After what the president described as “the best day’s work in its history,” the Ulster Farmers’ Union has settled the nagging problem of membership subscription which has bedevilled the organisation for much of its 50-year history.
On Friday the UFU Executive Committee gave 100 per cent support to the recommendation from a joint meeting of the President’s and Organisation Committees that from January 1 next the subscription rate should range from £2 for 25-acre holdings to £30 for 225 acres plus.
At present the rate is one shilling per arable acre with a minimum of £1.
Speaking at a Press conference following the Executive Committee meeting the president, Mr Jimmy Jordan, declared: “The union’s financial position has become desperate. The new rates – calling in the directors and going into voluntary liquidation was the only alternative – should not be a hardship on anyone and represent good value for money.”
Emphasising the 100 per cent unanimous vote by the Executive, Mr Jordan said that such solidarity from every part of the country convinced him that members would wholeheartedly approve the steps taken.
“About 50 per cent of the union income is presently coming in £1 notes which is absolutely ridiculous,” Mr Jordan added.
“Just as the farmers need the help of the union so the union needs the help of the farmers.”
The present income of between £32,000 and £33,000 fell far short of the £60,000 required.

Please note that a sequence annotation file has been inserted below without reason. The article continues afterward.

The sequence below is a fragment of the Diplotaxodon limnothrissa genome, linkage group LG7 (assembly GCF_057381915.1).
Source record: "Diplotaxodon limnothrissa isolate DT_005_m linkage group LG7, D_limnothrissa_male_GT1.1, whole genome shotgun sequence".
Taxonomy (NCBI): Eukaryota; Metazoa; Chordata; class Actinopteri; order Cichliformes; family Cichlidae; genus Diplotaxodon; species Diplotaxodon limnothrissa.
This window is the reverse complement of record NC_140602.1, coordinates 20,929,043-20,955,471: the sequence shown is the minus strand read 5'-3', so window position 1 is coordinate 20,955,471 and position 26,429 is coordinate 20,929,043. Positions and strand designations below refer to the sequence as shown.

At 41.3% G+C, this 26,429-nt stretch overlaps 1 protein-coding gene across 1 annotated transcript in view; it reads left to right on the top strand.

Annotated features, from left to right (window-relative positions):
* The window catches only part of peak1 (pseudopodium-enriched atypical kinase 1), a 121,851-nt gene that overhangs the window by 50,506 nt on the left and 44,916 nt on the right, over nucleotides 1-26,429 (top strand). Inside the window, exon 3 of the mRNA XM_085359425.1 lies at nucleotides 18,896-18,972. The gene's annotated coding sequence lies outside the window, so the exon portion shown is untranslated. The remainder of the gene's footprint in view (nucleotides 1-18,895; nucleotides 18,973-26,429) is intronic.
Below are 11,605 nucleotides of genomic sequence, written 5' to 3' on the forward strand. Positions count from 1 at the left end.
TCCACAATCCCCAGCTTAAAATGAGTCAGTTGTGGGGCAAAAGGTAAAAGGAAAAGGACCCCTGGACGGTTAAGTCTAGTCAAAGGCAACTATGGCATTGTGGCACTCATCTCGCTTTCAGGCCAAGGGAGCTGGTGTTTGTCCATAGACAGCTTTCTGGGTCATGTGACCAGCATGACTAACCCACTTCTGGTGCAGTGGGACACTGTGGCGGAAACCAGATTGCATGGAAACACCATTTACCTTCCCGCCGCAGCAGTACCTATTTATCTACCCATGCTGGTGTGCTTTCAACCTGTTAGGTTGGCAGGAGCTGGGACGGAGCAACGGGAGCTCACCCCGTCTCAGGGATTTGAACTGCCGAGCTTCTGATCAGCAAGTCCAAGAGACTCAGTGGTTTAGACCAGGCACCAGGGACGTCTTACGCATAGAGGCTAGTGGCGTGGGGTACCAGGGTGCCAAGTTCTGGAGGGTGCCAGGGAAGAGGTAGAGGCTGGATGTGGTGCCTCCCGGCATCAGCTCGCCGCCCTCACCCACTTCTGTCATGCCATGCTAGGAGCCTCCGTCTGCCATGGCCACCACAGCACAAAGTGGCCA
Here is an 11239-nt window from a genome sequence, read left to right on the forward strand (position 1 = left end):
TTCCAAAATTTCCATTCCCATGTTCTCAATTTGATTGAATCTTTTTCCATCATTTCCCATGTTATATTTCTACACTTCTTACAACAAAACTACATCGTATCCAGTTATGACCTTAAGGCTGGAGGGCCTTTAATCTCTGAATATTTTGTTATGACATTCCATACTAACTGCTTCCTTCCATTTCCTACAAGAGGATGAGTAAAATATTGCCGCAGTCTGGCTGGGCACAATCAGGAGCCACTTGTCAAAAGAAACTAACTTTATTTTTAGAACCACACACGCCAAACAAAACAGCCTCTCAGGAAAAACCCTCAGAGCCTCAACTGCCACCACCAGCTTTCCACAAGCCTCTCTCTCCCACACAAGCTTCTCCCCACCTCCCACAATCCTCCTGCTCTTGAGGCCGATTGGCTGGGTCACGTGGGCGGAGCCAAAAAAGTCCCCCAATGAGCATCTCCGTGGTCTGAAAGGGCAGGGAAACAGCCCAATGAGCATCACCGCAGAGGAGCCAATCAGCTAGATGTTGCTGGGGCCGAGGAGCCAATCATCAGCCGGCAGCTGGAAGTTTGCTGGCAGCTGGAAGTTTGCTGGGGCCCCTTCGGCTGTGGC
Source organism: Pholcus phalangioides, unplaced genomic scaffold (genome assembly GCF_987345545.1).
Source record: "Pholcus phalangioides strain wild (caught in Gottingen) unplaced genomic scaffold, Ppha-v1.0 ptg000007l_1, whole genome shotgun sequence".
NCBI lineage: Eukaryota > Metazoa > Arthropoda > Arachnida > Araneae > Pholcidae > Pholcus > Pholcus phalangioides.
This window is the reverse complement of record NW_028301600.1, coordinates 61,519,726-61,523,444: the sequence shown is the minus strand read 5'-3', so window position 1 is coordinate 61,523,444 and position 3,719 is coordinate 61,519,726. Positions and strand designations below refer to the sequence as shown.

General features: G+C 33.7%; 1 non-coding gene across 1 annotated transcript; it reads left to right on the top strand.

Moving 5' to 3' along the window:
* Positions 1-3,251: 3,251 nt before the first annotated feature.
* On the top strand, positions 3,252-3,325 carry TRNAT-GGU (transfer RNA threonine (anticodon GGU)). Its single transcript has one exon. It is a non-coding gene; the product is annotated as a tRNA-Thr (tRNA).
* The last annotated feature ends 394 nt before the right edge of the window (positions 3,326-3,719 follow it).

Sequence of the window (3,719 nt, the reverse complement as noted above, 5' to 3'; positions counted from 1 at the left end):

“We have been losing about £4,000 a year,” the president continued,” and constant withdrawals from reserves simply cannot be allowed to go on.”
Referring to the cheese-paring which the union has to do in present circumstances, the general secretary Mr W H Gilliland said that natural development had to be curbed through financial considerations and this “gave an altogether wrong image of what the UFU role ought to be”.
Mr Gilliland declared: “Sometimes we have been able to send only one delegate to a conference when there should have been two and on other occasions we have been unable to afford representation at all.”
Pointing to the NFU in England, Mr Gilliland added that rates there were £5 plus 1s 9d per arable acre.
“We are still working on the cheap compared with those figures,” he commented.
Chairman of the Organisation Committee, junior deputy president Mr W Hamill, said his committee had examined the financial position from “top to bottom” over several months.
“My only regret is that nobody in the past seems to have had the courage to carry out a very necessary piece of reform,” Mr Hamill stated.
It was agreed that the new rates system would be “stringently enforced” with the onus falling on Group secretaries to see to it that subscriptions were not allowed to lag.
Mr Jordan warned: “If a person refuses to pay what is a reasonable demand he would just have to forfeit his membership with all the advantages which that entailed.
“It is not our intention to drive anyone away. We want a better union and I am confident that is what we’ll get,” the president added.